How To Fix Lawn Mower Pull Cord Not Catching?
A lawnmower is a piece of equipment that homeowners love and hate. It is a great partner in keeping the lawn in shape and looking good when working correctly. The opposite is true when it doesn’t deliver the goods, and nothing is more frustrating when it doesn’t work correctly.
A pull cord is a common problem area in some lawn mowers. The causes are easily identified and fixed. Common problems causing a mower pull cord not to catch are
- The Pull cord is damaged or broken
- Damaged pulley pawls
- Damaged pull cord pulley
- Pull recoil spring inside the mechanism has broken
Apart from the embarrassment of pulling the starter cord and flying backward because there is no resistance, it is also frustrating as nothing you do seems to get the lawnmower started.
This problem occurs more frequently on older lawnmowers that have had a hard life.
Briggs Recoil Starter Clutch Not Catching / Engaging, How To Fix
How Does The Recoil Starter Mechanism Work?
Unlike motor vehicles that can “bump” start when the battery is flat, or the starter motor is inoperative, there is no way to start a lawnmower with a pull cord that is not catching or is broken.
The following details how the pull cord starter recoil works in lawnmowers. The main components of a lawnmower recoil start system include:
When the cord is pulled, the arms on the spring-loaded pawls extend and catch the crankshaft adaptor connected to the crankshaft.
As the crankshaft starts to spin, the two magnets on the flywheel generate a current in the coil, sending a large pulse of electrical current to the spark plug, causing it to create a spark between the electrodes.
Simultaneously a vacuum in the carburetor sucks gas from the carburetor bowl, mixes the gas with air, and pushes the combination into the combustion chamber. The spark plug ignites and causes the internal combustion process to commence.
The pulley recoil spring stretches out when the operator pulls the cord off the pulley and out of the engine. The recoil spring pulls the line back onto the pulley as the operator releases the cable. It allows the operator to continuously pull the rope to get the engine moving faster and faster. The recoil is now ready for the operator to try again.
What Can Cause Lawn Mower Pull Cord To Not Catch?
Most of the issues which cause a Lawnmower pull cord not to catch are as follows.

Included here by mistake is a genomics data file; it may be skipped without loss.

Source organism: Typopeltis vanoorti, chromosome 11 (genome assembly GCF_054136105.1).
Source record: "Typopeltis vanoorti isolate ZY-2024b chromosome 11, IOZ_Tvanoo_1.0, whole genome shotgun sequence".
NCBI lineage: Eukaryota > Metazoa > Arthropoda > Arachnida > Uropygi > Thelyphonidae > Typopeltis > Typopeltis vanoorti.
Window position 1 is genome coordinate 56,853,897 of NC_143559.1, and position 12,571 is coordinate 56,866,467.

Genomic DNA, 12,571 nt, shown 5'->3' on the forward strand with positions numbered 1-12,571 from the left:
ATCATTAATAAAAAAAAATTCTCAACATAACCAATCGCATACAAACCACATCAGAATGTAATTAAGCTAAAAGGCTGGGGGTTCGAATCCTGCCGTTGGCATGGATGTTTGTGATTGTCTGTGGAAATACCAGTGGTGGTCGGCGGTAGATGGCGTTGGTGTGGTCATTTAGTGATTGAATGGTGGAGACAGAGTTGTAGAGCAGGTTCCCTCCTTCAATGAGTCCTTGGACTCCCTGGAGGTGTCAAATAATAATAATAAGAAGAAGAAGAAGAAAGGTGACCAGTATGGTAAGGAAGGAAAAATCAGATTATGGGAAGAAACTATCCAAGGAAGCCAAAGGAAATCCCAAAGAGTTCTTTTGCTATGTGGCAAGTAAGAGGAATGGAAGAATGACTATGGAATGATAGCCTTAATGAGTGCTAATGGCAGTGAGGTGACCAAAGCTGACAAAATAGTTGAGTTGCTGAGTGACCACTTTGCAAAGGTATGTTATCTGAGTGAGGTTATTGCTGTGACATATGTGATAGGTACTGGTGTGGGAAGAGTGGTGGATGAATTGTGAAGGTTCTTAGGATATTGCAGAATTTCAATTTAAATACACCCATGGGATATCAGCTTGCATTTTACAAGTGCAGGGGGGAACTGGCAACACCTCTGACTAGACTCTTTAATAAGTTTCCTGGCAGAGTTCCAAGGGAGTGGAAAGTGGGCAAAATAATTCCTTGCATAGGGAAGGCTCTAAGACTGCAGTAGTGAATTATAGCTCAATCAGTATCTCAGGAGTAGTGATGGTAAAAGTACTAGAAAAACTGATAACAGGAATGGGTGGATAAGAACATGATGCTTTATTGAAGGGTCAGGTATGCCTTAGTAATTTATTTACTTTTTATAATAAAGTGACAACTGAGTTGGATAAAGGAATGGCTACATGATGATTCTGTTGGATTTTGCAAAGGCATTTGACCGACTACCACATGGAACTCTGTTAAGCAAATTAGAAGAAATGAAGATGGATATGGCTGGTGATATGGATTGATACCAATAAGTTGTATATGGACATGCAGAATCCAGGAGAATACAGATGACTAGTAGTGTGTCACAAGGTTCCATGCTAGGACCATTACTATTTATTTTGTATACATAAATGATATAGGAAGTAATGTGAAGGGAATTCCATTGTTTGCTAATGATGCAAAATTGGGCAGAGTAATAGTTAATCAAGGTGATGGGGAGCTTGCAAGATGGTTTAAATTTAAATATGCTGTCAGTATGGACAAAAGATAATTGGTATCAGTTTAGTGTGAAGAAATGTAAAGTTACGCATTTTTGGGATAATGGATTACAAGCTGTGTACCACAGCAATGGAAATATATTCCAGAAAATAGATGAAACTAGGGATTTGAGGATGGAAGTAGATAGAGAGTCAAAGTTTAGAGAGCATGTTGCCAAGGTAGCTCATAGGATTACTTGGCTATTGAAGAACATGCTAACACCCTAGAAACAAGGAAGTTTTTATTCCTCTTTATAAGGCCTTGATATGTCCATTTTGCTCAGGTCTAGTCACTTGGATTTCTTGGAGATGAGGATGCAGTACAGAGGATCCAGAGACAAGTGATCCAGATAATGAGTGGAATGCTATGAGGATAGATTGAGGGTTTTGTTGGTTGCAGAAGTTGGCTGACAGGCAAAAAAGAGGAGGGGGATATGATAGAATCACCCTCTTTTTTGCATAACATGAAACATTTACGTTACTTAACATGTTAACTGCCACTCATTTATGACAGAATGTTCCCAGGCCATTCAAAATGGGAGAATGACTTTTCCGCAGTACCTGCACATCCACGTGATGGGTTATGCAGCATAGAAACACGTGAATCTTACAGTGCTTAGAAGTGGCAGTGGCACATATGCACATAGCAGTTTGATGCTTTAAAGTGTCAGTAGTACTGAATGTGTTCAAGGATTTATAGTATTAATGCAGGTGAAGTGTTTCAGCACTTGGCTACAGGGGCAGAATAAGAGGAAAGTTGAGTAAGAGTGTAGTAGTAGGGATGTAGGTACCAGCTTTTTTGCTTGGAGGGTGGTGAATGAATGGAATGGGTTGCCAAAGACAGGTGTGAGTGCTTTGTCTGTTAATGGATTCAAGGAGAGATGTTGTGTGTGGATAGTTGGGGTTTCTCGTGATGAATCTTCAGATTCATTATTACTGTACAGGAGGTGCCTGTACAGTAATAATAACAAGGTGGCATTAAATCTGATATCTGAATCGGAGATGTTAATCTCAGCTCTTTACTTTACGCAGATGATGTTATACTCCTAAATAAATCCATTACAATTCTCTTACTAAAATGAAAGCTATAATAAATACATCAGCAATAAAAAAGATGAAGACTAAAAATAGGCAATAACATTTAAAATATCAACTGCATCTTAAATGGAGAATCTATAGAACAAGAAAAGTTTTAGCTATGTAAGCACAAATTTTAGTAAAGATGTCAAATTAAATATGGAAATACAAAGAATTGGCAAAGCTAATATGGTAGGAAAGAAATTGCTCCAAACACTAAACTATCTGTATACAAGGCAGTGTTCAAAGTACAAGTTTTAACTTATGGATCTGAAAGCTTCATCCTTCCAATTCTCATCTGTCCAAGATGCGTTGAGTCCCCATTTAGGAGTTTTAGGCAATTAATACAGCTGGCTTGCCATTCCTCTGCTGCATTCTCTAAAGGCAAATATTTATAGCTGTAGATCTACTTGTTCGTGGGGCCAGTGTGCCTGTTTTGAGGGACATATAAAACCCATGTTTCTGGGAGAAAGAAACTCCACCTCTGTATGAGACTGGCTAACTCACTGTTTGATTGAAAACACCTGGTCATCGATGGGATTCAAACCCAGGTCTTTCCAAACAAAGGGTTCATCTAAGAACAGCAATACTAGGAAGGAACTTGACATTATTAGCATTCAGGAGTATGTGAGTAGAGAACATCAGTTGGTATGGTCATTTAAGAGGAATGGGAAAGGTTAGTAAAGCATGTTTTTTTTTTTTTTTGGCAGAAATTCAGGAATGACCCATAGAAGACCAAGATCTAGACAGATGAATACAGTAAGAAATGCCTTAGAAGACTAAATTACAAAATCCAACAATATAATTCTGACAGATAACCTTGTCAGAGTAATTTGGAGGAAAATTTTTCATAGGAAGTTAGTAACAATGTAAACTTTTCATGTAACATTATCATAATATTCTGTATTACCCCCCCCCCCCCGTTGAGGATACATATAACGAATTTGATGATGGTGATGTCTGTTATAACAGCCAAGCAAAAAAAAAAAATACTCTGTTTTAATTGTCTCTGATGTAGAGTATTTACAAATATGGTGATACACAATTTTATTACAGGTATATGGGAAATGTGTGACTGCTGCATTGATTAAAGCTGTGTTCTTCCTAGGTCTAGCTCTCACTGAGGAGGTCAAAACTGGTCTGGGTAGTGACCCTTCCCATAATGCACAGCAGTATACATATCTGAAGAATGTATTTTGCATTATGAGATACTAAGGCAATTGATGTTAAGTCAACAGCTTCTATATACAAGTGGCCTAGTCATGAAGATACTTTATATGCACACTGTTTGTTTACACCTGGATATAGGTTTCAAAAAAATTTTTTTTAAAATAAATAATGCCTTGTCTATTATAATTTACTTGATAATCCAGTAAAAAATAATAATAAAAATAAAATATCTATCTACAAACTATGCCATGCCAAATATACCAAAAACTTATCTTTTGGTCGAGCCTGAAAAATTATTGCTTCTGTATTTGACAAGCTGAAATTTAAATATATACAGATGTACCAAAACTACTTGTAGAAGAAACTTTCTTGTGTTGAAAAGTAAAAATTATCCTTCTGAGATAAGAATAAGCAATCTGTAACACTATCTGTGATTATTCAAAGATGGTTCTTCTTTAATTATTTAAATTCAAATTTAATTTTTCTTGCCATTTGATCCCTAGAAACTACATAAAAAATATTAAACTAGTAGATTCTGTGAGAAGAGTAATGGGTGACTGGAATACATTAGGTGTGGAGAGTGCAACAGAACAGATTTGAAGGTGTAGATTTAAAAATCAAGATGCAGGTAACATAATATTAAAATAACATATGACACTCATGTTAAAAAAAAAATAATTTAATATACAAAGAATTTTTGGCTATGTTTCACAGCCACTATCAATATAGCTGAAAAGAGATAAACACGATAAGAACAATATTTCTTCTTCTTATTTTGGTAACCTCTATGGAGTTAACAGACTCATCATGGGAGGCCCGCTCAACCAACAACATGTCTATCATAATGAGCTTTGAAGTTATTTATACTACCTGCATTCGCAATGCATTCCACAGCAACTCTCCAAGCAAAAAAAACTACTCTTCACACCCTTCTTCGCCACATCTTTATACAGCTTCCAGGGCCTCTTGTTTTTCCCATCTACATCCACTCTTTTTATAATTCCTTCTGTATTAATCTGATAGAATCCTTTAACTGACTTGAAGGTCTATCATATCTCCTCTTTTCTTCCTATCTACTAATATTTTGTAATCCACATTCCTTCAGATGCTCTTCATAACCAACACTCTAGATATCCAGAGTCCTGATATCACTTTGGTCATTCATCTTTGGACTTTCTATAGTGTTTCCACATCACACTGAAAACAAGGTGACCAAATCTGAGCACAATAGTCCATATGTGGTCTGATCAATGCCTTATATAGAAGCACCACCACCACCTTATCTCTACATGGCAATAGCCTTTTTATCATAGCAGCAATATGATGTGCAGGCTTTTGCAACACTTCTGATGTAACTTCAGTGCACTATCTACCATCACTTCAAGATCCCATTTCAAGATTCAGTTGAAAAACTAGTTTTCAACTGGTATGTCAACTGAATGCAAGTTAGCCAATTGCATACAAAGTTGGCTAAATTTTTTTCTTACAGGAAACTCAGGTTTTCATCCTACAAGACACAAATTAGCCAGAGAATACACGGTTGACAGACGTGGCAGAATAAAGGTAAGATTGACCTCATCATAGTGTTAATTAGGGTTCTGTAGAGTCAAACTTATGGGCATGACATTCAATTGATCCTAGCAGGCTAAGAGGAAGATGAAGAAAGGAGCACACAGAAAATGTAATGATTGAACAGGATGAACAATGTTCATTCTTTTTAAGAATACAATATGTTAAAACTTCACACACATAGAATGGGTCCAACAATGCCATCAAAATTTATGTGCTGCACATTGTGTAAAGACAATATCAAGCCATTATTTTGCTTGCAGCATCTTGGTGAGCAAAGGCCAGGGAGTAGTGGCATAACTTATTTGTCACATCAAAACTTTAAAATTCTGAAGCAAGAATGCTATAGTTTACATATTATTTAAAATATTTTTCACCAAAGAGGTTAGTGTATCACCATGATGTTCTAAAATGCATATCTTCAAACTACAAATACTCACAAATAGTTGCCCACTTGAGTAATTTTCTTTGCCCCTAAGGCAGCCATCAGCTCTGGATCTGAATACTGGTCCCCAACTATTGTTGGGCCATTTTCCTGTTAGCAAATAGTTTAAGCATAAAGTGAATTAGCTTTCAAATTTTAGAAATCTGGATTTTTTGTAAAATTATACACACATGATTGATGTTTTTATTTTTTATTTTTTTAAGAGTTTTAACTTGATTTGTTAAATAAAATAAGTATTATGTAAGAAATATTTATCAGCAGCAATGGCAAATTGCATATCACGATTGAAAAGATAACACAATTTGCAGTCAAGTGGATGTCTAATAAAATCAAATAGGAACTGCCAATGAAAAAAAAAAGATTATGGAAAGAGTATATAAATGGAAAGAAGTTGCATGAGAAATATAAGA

The Pull Cord Is Damaged Or Broken
If the pull cord is broken, it will not turn the starter recoil and therefore won’t turn the crankshaft adaptor, and the engine won’t begin the starting process.
It is far simpler to replace a cord that has started to fray rather than one that is broken.
To replace a frayed cord, work through the following steps.
- Remove the starter housing.
- Cut the length of the new cord to the same size as the old one. Don’t remove the old line yet.
- Pull the old starter cord out. Use a screwdriver or punch to lock the spokes of the pulley to stop it from retracting.
- Remove the old cord of the pulley and throw it away.
- Feed the replacement cord into the pulley and knot it.
- Fit the pull handle and tie a double knot to keep its place at the end of the cord.
- Remove the screwdriver and let the pulley retract.
- Refit the assembly into the starter housing.
If the cord is broken, you must rewind the pulley spring before attaching the new line to the pulley.
To calculate how many turns you need to wind the spring, wrap the cord around the pulley and add up the number of turns it takes to wind it up.
It is the number of turns you will have to make to load the pulley spring.
Damaged Pulley Pawls Will Prevent The Pull Cord From Catching
Pawls are installed on the pulley. When the pully is activated, they extend and connect the recoil starter to the engine.
Most manufacturers use pawls made of plastic that can wear down or break. If the pawls are damaged, they will not engage the flywheel receiver and so will not turn the engine over.
To check the condition of the pawls on the lawnmower, work through the following steps.
- Disconnect the spark plug. It is a good practice when working on a lawnmower because it prevents an accidental start.
- Remove the starter housing to reveal the assembly.
- Remove the center bolt and cap, which retain the pawls.
- Remove the pawls and check them for damage or excessive wear.
- Install the new pawls (by sliding them into the same position from which you removed the old ones.
- Replace the retaining bolt and cap.
- Replace the starter assembly and pull the cord to confirm it is engaging.
The pawls engage the flywheel receiver, usually a metal cup attached to the flywheel. Check the condition of the flywheel receiver because if it is worn, the pawls won’t be able to engage, and the engine will not catch.
With present-day lawnmowers, most flywheel receivers are made from metal; however, there is a move from some manufacturers to replace these with plastic parts, which will cause wear and damage rates to increase markedly.
A Damaged Pulley May Prevent The Pull Cord From Catching
The pull cord is attached to the pulley, retracting after being pulled, and is stored in the pulley.
Once again, these pulleys are made from plastic and are vulnerable to wear and damage.
A damaged pulley may prevent the rope from properly retracting, leaving the cord too short to enable a full-length pull of the starter.
It is not difficult to replace the pulley; however, it does involve removing the whole starter housing. Follow the steps below to replace the component.
- Remove the starter housing. It usually involves removing three of four bolts.